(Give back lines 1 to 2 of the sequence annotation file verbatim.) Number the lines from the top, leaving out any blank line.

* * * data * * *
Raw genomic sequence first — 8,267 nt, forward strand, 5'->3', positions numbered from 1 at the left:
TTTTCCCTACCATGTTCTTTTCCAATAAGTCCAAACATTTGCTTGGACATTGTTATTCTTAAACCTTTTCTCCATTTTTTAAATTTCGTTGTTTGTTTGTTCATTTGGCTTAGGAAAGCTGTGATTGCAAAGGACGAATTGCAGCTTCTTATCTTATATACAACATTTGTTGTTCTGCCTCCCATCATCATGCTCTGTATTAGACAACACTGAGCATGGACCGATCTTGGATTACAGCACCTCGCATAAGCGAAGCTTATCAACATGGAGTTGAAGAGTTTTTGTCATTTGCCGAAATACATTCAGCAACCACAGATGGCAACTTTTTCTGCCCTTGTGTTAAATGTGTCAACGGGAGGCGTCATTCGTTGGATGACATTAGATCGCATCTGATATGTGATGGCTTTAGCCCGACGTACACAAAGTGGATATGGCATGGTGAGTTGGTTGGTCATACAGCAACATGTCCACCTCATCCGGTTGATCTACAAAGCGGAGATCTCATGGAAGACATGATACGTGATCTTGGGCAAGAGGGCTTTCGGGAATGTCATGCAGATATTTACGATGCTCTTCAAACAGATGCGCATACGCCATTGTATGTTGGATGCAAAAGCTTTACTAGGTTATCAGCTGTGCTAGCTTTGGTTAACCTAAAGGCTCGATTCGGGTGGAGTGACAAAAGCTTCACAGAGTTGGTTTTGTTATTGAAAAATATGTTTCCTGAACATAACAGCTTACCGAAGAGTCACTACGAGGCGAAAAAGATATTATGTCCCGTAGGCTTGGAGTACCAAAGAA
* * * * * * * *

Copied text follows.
Raw genomic sequence first — 8,267 nt, forward strand, 5'->3', positions numbered from 1 at the left:
TTTTCCCTACCATGTTCTTTTCCAATAAGTCCAAACATTTGCTTGGACATTGTTATTCTTAAACCTTTTCTCCATTTTTTAAATTTCGTTGTTTGTTTGTTCATTTGGCTTAGGAAAGCTGTGATTGCAAAGGACGAATTGCAGCTTCTTATCTTATATACAACATTTGTTGTTCTGCCTCCCATCATCATGCTCTGTATTAGACAACACTGAGCATGGACCGATCTTGGATTACAGCACCTCGCATAAGCGAAGCTTATCAACATGGAGTTGAAGAGTTTTTGTCATTTGCCGAAATACATTCAGCAACCACAGATGGCAACTTTTTCTGCCCTTGTGTTAAATGTGTCAACGGGAGGCGTCATTCGTTGGATGACATTAGATCGCATCTGATATGTGATGGCTTTAGCCCGACGTACACAAAGTGGATATGGCATGGTGAGTTGGTTGGTCATACAGCAACATGTCCACCTCATCCGGTTGATCTACAAAGCGGAGATCTCATGGAAGACATGATACGTGATCTTGGGCAAGAGGGCTTTCGGGAATGTCATGCAGATATTTACGATGCTCTTCAAACAGATGCGCATACGCCATTGTATGTTGGATGCAAAAGCTTTACTAGGTTATCAGCTGTGCTAGCTTTGGTTAACCTAAAGGCTCGATTCGGGTGGAGTGACAAAAGCTTCACAGAGTTGGTTTTGTTATTGAAAAATATGTTTCCTGAACATAACAGCTTACCGAAGAGTCACTACGAGGCGAAAAAGATATTATGTCCCGTAGGCTTGGAGTACCAAAGAA